• Pay attention as you begin to approach work zones. Bright orange, diamond-shaped warning signs will be posted well in advance of road construction. Be prepared to merge or change lanes as directed by the markers, signs or flagmen. Also, pay attention to the vehicles around you as they merge or prepare to change lanes. Not everyone is patient, and a lot of aggressive behaviours start to show in construction zones.
  • Stay alert and slow down. Construction work zones have reduced speed limits to reduce the risk of fatality and injuries to both motorists and the work crew.
  • Obey the Flagman. In a work zone, a flagman has the same authority as a regulatory sign. Pay attention to the instruction given by the flagman; after all, they are responsible for keeping you safe from what is happening ahead.
  • Please be patient. I know, at one point or another, we have all thought that construction zones are there to personally inconvenience us, especially when we’re running late, or traffic is slowly crawling. Obviously, this isn’t the case. The alternative is we need to live with a deteriorated roadway system, which leads to a whole new level of complaining. Just be patient. No level of aggravation is going to get you through any faster, and the angrier you get, the more likely you are to cause an accident.
  • Don’t follow too closely. The most common crash in a highway work zone are rear-end collisions. Safe travelling distances still apply in work zones. Give everyone some space and be prepared to stop quickly and travel with enough room to stop safely.
  • Don’t drive distracted. Pay Attention to the roadway and traffic ahead. Just because you are driving at a reduced speed or creeping along so slowly that you feel like you aren’t getting anywhere at all doesn’t mean you shouldn’t still pay attention. There is a lot going on in construction work zones, and this is not the time to start playing games, applying makeup, texting etc. You must keep your eyes on the road and watch out for stopped or slowing traffic and slow-moving construction vehicles and, of course, construction workers.
  • Until you see the sign that indicates you have left the construction work zone, follow the posted construction work zone signs. Just because you can’t immediately see workers or equipment doesn’t mean they aren’t there.
  • Plan ahead. Most construction zones will be posted on local highway and roadway reports. Before you start your trip, check DOT sites for construction information and avoid these areas where and when you can. If you can’t avoid it, you can at least be prepared for the delays you will face while driving through it.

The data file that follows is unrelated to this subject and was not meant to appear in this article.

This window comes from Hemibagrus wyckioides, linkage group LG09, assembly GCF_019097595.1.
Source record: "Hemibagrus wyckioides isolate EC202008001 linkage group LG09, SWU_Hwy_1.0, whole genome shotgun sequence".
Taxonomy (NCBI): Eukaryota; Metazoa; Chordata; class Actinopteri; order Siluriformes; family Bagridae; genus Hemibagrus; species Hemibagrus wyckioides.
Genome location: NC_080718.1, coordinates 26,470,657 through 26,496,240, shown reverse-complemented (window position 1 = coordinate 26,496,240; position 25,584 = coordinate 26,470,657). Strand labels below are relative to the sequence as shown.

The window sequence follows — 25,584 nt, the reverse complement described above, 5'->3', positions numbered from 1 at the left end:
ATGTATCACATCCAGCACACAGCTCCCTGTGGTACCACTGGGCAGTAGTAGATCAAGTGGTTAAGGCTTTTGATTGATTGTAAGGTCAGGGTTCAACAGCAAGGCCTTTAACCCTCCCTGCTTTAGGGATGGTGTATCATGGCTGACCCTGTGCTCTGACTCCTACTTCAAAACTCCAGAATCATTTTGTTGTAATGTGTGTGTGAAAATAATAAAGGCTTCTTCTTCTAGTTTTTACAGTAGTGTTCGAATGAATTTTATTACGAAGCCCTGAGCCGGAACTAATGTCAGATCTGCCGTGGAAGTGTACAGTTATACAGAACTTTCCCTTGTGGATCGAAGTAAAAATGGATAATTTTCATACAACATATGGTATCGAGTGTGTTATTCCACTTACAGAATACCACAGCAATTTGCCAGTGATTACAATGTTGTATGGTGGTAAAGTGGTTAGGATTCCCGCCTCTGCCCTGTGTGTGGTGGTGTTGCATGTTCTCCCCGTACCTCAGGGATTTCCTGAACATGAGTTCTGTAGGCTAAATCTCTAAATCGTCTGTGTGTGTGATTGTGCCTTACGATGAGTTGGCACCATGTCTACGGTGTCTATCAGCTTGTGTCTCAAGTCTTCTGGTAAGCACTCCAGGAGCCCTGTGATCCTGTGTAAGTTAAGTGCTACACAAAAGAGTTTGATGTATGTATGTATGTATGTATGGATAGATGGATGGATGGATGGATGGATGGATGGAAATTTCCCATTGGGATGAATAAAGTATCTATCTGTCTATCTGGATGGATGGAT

Prepare for Delays Due to Increased Traffic

The summer months typically witness an influx of vacationers and increased traffic congestion on popular routes. Prepare yourself mentally and practically for potential delays. Plan your trips to allow for extra time, ensuring you’re not rushing and compromising safety. By factoring in possible delays you can reduce stress levels, maintain a relaxed mindset, and make better-informed decisions on the road.

Check Weather Reports when Trip Planning

Unpredictable weather conditions can create additional challenges for truckers during the summer. Before embarking on your trip, make it a habit to check weather forecasts along your route. This information will help you anticipate adverse weather conditions and plan accordingly. If severe weather is expected, consider altering your route or changing the timing of your trip. Keeping abreast of weather updates allows you to make informed decisions and prioritize safety.

Check out some of the articles on severe summer weather below.

Trucking and Severe Weather – Tornadoes and Hurricanes

Truck Driver Preparation for Severe Summer Weather

Spring and Summer Weather Hazards

Be Prepared: Tornado Season has Started

Safety is on You

As truckers hit the road during the summer months, it’s crucial to prioritize safety. By following these essential summer safety tips, including conducting proper pre-trips, staying hydrated, using sunblock, watching for construction zones, preparing for delays, and checking weather reports, you can mitigate and deal with potential risks to ensure a smooth and safe trip. Remember, your safety and the safety of others on the road should always be your top priority. Stay vigilant, stay safe, and enjoy the summer while keeping the wheels rolling!